October 24th, 2021


Undignified Deaths

News of the Weird by Chuck Shepherd

By News of the Weird by Chuck Shepherd

Published July 2, 2015

Undignified Deaths

It takes only four of the U.S. Supreme Court justices to accept a case for review, but it takes five to stay an execution. On January 23, the Court accepted the case challenging Oklahoma's death penalty chemicals, but the lead challenger, Charles Warner, lacking that fifth "stay" vote, had been executed eight days earlier (using the challenged chemicals), during the time the justices were deliberating. (The case, Warner vs. Gross, was immediately renamed Glossip V. Gross, but Richard Glossip himself was scheduled to die on January 28. Then, without explanation, at least one other justice supplied Glossip's missing fifth vote, and, with one day to spare, his execution was stayed until the challenge to the chemicals is resolved.) [New York Times, 1-26-2015]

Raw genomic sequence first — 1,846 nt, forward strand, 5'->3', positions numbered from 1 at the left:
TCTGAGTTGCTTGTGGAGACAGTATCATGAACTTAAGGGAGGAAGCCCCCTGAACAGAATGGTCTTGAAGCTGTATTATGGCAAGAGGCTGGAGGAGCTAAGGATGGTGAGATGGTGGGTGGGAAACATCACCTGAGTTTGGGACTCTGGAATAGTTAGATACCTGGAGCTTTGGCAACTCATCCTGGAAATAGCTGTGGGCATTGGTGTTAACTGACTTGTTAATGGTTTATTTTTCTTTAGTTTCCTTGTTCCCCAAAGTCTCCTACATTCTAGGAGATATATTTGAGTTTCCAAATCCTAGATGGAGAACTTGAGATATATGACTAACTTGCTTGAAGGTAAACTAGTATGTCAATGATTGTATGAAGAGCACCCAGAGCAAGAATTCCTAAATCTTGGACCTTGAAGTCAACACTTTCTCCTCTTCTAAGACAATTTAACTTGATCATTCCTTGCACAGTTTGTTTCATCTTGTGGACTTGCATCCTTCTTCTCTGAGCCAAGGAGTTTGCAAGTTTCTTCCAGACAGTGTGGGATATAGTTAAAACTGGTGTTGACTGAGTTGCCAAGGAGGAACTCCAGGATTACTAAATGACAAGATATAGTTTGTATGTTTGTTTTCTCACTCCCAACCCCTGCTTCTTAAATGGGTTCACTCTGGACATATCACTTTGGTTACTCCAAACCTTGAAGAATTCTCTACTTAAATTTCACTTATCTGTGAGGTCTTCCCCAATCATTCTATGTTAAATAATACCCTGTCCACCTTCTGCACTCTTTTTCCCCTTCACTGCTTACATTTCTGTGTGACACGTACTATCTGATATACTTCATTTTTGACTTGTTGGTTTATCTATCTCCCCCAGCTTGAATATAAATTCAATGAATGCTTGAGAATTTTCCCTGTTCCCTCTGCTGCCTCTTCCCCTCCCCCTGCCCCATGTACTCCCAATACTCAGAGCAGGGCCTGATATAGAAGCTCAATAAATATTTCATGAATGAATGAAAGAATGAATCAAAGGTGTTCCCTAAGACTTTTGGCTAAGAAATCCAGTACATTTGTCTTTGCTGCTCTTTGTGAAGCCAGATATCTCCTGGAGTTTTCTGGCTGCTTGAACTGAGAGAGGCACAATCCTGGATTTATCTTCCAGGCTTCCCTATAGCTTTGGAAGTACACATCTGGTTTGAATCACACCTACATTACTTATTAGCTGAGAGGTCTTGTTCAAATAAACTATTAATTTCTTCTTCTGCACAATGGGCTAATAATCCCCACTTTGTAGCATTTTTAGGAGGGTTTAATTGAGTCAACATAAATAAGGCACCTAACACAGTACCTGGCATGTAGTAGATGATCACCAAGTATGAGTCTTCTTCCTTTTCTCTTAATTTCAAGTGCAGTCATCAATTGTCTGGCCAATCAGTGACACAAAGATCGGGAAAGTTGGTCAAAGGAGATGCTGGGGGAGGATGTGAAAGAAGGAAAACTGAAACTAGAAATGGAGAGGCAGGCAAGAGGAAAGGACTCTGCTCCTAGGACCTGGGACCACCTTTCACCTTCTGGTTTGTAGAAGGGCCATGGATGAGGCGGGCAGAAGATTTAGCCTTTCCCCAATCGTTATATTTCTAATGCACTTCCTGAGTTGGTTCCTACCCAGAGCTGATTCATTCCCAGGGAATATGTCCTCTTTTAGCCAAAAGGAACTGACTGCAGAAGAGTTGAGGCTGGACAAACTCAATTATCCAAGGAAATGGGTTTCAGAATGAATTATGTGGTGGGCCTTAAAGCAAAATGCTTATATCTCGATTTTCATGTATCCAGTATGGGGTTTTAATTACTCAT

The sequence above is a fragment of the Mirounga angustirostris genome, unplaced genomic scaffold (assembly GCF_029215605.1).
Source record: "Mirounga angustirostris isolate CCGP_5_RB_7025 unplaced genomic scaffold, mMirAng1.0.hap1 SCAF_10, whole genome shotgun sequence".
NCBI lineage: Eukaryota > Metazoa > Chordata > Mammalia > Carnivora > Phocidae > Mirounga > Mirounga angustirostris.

Only 17 states have specific laws to protect against "revenge porn" (exposing ex-lovers' intimate images online as retaliation for a break-up), but a possible solution in the other states, reported CNN in April, is for the victim to file a "takedown" demand under the federal Digital Millennium Copyright Act, which would subject the avenger to penalties for not removing the images. However, to prove copyright, the victim must file copies of the bawdy images with the U.S. Copyright Office, increasing the victim's trauma (though an office spokesman told CNN that only the copyright examiner would see them). [CNN Wire via WTKR-TV (Hampton Roads, Va.), 4-27-2015]

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